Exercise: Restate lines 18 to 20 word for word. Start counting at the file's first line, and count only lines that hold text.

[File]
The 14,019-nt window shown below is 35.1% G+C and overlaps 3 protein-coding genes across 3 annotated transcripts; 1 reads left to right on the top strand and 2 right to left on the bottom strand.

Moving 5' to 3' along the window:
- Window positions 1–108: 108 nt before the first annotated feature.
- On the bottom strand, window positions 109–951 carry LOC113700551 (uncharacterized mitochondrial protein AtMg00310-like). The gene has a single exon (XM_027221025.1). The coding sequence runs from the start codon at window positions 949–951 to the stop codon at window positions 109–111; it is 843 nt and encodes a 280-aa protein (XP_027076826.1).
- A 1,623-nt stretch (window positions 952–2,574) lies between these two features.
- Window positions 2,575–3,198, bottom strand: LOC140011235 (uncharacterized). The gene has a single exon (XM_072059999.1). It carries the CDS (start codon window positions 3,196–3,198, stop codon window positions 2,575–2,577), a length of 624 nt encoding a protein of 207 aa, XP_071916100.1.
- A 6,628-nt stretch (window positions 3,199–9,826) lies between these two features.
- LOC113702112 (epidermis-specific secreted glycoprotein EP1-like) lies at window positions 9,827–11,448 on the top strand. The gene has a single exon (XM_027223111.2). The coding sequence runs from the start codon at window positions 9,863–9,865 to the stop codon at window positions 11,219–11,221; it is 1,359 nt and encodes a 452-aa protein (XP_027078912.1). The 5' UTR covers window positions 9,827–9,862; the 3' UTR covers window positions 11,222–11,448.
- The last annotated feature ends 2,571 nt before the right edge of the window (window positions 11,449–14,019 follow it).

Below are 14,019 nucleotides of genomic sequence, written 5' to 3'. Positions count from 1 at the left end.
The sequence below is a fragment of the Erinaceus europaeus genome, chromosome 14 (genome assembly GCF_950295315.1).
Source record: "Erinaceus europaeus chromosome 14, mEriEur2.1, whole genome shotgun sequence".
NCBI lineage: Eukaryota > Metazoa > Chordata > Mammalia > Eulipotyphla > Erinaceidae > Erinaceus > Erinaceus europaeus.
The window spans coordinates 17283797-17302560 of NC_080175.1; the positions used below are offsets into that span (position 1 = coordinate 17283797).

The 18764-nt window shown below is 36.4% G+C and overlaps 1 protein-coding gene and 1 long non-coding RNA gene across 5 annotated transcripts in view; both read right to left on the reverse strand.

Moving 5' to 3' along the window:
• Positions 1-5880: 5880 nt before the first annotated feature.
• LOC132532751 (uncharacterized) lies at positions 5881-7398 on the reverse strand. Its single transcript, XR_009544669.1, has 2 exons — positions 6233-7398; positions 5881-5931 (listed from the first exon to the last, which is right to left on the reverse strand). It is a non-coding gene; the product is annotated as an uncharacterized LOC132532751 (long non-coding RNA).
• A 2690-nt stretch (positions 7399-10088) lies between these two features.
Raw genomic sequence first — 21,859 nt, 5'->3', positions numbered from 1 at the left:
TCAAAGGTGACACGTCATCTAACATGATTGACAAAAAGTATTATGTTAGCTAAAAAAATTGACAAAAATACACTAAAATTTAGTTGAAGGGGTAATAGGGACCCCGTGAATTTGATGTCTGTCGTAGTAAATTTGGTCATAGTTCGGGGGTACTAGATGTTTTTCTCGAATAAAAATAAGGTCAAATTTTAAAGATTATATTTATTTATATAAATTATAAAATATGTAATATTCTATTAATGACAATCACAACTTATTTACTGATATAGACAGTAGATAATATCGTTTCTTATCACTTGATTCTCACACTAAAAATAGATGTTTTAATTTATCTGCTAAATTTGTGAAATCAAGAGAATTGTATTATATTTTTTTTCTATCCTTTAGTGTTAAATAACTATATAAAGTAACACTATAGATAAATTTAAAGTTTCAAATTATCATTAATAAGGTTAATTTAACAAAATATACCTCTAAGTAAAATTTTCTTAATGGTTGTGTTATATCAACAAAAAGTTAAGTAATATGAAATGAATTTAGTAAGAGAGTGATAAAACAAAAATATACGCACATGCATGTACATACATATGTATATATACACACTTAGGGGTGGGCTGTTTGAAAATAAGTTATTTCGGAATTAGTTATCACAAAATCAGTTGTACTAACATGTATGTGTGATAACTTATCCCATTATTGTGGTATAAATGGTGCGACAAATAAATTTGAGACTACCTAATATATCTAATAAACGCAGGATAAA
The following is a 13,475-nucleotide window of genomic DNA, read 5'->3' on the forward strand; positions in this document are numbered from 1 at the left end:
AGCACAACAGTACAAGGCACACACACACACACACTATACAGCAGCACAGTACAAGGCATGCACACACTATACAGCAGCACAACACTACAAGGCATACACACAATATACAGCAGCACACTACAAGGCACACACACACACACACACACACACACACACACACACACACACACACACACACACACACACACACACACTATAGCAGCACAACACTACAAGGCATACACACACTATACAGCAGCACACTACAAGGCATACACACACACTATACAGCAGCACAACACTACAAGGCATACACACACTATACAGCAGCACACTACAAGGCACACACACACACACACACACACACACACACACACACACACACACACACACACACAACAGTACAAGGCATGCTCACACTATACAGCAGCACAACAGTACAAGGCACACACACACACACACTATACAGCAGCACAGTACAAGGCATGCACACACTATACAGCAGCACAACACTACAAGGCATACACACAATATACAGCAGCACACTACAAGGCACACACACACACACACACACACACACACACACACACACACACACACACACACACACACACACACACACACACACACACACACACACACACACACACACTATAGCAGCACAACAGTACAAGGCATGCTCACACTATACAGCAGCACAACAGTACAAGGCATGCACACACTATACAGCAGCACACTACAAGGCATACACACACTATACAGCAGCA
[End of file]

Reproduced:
• LOC132532751 (uncharacterized) lies at positions 5881-7398 on the reverse strand. Its single transcript, XR_009544669.1, has 2 exons — positions 6233-7398; positions 5881-5931 (listed from the first exon to the last, which is right to left on the reverse strand). It is a non-coding gene; the product is annotated as an uncharacterized LOC132532751 (long non-coding RNA).
• A 2690-nt stretch (positions 7399-10088) lies between these two features.
Raw genomic sequence first — 21,859 nt, 5'->3', positions numbered from 1 at the left: